Research Article

Sexual behaviour of young and middle aged men in England and Wales.

BMJ 1989; 298 doi: https://doi.org/10.1136/bmj.298.6681.1137 (Published 29 April 1989) Cite this as: BMJ 1989;298:1137
  1. D. Forman,
  2. C. Chilvers
  1. Imperial Cancer Research Fund, Radcliffe Infirmary, Oxford.

    Abstract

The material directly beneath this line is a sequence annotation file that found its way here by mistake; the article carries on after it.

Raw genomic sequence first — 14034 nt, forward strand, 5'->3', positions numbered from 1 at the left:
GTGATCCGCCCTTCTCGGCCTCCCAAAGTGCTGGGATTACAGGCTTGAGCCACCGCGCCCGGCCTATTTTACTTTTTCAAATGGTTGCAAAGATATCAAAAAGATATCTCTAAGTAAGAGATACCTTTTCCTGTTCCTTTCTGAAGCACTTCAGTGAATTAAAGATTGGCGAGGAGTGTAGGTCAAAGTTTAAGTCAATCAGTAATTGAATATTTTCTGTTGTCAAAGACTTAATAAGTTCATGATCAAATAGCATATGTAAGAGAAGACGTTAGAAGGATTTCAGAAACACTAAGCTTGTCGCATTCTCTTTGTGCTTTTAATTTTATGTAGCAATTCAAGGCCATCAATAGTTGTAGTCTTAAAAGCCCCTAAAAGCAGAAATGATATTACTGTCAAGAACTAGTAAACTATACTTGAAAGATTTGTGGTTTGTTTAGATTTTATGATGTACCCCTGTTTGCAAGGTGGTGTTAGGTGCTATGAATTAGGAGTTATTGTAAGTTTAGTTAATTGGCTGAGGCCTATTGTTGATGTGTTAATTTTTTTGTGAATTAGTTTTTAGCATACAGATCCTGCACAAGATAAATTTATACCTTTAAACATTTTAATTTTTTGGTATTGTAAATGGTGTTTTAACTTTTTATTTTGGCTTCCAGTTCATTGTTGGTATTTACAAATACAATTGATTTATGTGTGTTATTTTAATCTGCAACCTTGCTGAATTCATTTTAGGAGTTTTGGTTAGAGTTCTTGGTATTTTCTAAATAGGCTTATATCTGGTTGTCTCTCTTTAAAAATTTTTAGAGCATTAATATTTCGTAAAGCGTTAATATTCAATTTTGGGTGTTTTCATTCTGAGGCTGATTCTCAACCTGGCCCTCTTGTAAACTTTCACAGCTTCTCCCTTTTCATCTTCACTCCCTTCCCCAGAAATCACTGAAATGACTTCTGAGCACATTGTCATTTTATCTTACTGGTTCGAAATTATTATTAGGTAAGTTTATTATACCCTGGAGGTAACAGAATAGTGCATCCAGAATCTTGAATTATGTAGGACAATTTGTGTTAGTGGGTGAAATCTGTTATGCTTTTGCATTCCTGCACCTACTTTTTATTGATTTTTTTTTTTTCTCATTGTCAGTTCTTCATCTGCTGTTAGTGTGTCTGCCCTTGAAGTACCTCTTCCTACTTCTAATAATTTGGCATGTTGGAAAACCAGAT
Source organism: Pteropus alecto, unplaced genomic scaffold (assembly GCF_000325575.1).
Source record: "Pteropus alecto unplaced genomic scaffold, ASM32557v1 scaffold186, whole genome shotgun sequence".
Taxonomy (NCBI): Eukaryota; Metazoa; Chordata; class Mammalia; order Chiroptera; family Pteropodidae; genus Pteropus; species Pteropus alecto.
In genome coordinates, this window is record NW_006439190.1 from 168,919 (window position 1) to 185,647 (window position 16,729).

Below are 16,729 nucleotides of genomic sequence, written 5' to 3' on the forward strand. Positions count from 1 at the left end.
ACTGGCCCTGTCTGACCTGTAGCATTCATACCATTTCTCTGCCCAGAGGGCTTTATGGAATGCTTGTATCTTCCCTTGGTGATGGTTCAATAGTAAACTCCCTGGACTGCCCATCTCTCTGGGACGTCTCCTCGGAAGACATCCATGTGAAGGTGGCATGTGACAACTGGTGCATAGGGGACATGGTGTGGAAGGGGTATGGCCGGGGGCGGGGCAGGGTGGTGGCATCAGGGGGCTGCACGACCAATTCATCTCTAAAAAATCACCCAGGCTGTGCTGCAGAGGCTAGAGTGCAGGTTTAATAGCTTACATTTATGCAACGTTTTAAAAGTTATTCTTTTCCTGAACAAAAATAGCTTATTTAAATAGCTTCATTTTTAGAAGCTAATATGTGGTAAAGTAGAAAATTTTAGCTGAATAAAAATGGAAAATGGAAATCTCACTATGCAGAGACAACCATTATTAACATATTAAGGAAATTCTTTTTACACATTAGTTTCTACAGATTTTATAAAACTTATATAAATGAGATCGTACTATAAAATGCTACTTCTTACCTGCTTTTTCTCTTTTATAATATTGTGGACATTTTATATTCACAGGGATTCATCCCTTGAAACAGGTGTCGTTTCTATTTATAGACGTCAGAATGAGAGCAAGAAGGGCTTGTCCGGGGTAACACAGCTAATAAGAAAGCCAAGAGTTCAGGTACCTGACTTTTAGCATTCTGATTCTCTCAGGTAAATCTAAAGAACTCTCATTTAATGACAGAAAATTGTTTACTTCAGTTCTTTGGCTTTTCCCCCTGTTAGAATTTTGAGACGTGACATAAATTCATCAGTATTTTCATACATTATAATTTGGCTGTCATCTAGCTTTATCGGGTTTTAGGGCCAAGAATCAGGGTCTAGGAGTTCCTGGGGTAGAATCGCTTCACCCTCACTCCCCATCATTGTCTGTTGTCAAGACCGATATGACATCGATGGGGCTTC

Establishing patterns of sexual behaviour is essential in predicting the future spread of HIV. The sexual behaviour patterns of a randomly selected sample of 480 white men aged 15 to 49 were obtained by interview and analysed in relation to age, social class, and area of residence. Over half of the men had first had intercourse before the age of 18 and over three quarters had done so before the age of 20. Age at first intercourse tended to be lower in more recent birth cohorts and in social classes III, IV, and V. Men in earlier birth cohorts tended to have had fewer heterosexual partners, both regular and casual, than those born more recently, but there were no social class or regional differences in the number of partners. Eight of the 480 men (1.7%, 95% confidence interval 1.1 to 2.3%) stated that they had had homosexual intercourse, four of whom had had one casual homosexual partner. Only one man had had more than 25 homosexual partners. The number of men having had homosexual intercourse was lower than is widely thought. When possible, data were checked with national data or other surveys and thought to be accurate. The difficulties in collecting data of this nature are discussed.